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The Film Room: A closer look at local commit Ty Johnson

The 2015 recruiting class boosted their athleticism with the signing of this RB/DB from Cumberland.


The flood gates are slowly, but surely opening for the 2015 recruiting class. After a class that featured only E.J. Donahue for over five months, Maryland faithful were fearing that the program was headed in the wrong direction. Well I'm here to assure you that Randy Edsall and company took a stride in the right direction with the signing of RB/DB Ty Johnson.

Johnson joins Florida native and recent Maryland commit Deltron Sands as the two backs in the class. My crystal ball reads that these two kids' electric combination of speed and strength could make for a potential Jonathan Stewart-DeAngelo Williams two-headed monster. And in a perfect world, E.J. Donahue and Ellis McKennie would pave the way for the tandem. Not a half-bad recruiting class after all, eh?

But before we start hoisting the trophy, let's break down this kid's film.

In case you missed it, click here to see Pete's initial article, with his junior year highlights in it.

The Recruit: Ty Johnson

High School: Fort Hill High School (Cumberland, Md.)

Position: Running back or corner back, listed on 247sports as a pure running back

247sports composite: Three stars, 25th best player in the state of Maryland and 82nd best running back in the nation.

Measurables: He is listed as 5'10'', 170 pounds on 247sports but listed himself as 182 pounds on his player profile. His height makes him a few inches taller than future teammate Sands.

Here's where the fun begins.

40-yard dash: Clocked at 4.38 and 4.4

Max bench: 335 pounds

Max squat: 350 pounds

Max clean: 275 pounds

Leg press: 1200 pounds

GPA: 2.97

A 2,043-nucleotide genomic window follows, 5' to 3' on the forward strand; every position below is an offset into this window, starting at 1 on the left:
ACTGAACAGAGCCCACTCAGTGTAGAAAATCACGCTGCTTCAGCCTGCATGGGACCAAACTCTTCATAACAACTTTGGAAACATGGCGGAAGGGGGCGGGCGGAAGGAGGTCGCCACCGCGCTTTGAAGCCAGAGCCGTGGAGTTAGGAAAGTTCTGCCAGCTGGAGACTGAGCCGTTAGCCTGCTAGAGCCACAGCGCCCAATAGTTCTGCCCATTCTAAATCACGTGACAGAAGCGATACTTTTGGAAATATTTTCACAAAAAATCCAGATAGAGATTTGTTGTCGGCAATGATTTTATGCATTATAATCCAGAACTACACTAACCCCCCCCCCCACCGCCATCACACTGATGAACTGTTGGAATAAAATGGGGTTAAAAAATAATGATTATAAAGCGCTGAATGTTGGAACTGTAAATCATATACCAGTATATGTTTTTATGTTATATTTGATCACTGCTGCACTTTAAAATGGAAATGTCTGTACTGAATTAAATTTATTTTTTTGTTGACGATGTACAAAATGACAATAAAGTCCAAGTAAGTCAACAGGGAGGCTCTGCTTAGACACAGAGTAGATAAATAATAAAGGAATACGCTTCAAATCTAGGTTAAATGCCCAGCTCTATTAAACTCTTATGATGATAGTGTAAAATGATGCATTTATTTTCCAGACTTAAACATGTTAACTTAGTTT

Junior season: Quite simply put, the kid destroyed his competition. He lead Fort Hill to a 14-0 record and a 25-0 route over Frederick Douglass (pride of Shawn Merriman) in the 1A State Championship game. For those people who preach "numbers never lie," then you are going to love this rising senior. His incredible play earned him Times-News Area Player of the Year and First Team All-State honors.

Offensive stats

Rushing: 72 attempts, 1254 yards, 17.4 yards per carry, 16 touchdowns

Receiving: 15 receptions, 332 yards, 5 touchdowns

Defensive stats

50 total takcles, 10 interceptions

Special teams

7 punt returns, 114 yards, 16.3 average

3 kick returns, 111 yards, 37 average, one touchdown

Offers: Believe it or not, Johnson only held offers from Maryland and Albany. Attending a high school in Western Maryland where a graduating class is but a mere 225 students, college coaches often overlook the talent within these small areas.

On film: Not many (if any other) high school players can boast a highlight film with strictly touchdowns and interceptions in them (not counting videos of less than 15 seconds). In his five minute video we analyzed, every single play ended with him crossing the pylons or him flashing his hands on the defensive end.

The first thing to note is his breakaway speed. It is impossible to miss his wheels once he hits the open field. The opposition often doesn't cut him off and he always capitalizes by turning the corner and running north. Johnson looks so speedy that he makes the corners huffing and puffing while chasing him look like they're running in slow motion.